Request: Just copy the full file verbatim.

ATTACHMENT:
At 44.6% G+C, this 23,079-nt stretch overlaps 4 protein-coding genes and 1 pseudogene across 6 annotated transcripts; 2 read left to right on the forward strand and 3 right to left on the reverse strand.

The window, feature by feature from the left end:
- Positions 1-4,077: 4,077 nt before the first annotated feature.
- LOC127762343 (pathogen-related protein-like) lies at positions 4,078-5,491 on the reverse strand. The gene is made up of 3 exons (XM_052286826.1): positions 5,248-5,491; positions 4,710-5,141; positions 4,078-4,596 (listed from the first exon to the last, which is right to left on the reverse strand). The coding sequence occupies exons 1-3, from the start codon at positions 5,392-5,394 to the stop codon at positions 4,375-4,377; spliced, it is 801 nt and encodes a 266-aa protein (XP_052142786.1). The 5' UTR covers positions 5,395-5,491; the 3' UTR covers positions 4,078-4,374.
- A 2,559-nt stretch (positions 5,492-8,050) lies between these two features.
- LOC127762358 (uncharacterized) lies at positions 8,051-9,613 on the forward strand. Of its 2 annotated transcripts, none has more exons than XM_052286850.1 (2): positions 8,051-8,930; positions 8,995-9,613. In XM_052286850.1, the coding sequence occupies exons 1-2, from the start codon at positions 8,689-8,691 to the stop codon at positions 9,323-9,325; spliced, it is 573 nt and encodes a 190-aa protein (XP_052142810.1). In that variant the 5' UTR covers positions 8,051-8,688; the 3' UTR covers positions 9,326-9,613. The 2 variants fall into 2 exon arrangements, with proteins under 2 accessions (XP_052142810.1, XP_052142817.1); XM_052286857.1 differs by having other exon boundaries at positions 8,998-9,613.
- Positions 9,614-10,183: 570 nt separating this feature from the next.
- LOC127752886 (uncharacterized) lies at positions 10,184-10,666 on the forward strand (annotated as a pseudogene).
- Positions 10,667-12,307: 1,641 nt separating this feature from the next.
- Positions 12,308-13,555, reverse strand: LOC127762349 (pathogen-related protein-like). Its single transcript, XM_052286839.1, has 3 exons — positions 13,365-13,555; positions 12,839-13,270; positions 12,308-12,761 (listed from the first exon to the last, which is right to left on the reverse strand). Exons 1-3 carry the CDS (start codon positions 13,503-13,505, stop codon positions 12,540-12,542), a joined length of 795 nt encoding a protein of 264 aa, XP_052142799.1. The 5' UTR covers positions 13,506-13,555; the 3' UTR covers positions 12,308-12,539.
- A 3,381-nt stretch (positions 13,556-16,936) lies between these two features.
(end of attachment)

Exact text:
At 44.6% G+C, this 23,079-nt stretch overlaps 4 protein-coding genes and 1 pseudogene across 6 annotated transcripts; 2 read left to right on the forward strand and 3 right to left on the reverse strand.

The window, feature by feature from the left end:
- Positions 1-4,077: 4,077 nt before the first annotated feature.
- LOC127762343 (pathogen-related protein-like) lies at positions 4,078-5,491 on the reverse strand. The gene is made up of 3 exons (XM_052286826.1): positions 5,248-5,491; positions 4,710-5,141; positions 4,078-4,596 (listed from the first exon to the last, which is right to left on the reverse strand). The coding sequence occupies exons 1-3, from the start codon at positions 5,392-5,394 to the stop codon at positions 4,375-4,377; spliced, it is 801 nt and encodes a 266-aa protein (XP_052142786.1). The 5' UTR covers positions 5,395-5,491; the 3' UTR covers positions 4,078-4,374.
- A 2,559-nt stretch (positions 5,492-8,050) lies between these two features.
- LOC127762358 (uncharacterized) lies at positions 8,051-9,613 on the forward strand. Of its 2 annotated transcripts, none has more exons than XM_052286850.1 (2): positions 8,051-8,930; positions 8,995-9,613. In XM_052286850.1, the coding sequence occupies exons 1-2, from the start codon at positions 8,689-8,691 to the stop codon at positions 9,323-9,325; spliced, it is 573 nt and encodes a 190-aa protein (XP_052142810.1). In that variant the 5' UTR covers positions 8,051-8,688; the 3' UTR covers positions 9,326-9,613. The 2 variants fall into 2 exon arrangements, with proteins under 2 accessions (XP_052142810.1, XP_052142817.1); XM_052286857.1 differs by having other exon boundaries at positions 8,998-9,613.
- Positions 9,614-10,183: 570 nt separating this feature from the next.
- LOC127752886 (uncharacterized) lies at positions 10,184-10,666 on the forward strand (annotated as a pseudogene).
- Positions 10,667-12,307: 1,641 nt separating this feature from the next.
- Positions 12,308-13,555, reverse strand: LOC127762349 (pathogen-related protein-like). Its single transcript, XM_052286839.1, has 3 exons — positions 13,365-13,555; positions 12,839-13,270; positions 12,308-12,761 (listed from the first exon to the last, which is right to left on the reverse strand). Exons 1-3 carry the CDS (start codon positions 13,503-13,505, stop codon positions 12,540-12,542), a joined length of 795 nt encoding a protein of 264 aa, XP_052142799.1. The 5' UTR covers positions 13,506-13,555; the 3' UTR covers positions 12,308-12,539.
- A 3,381-nt stretch (positions 13,556-16,936) lies between these two features.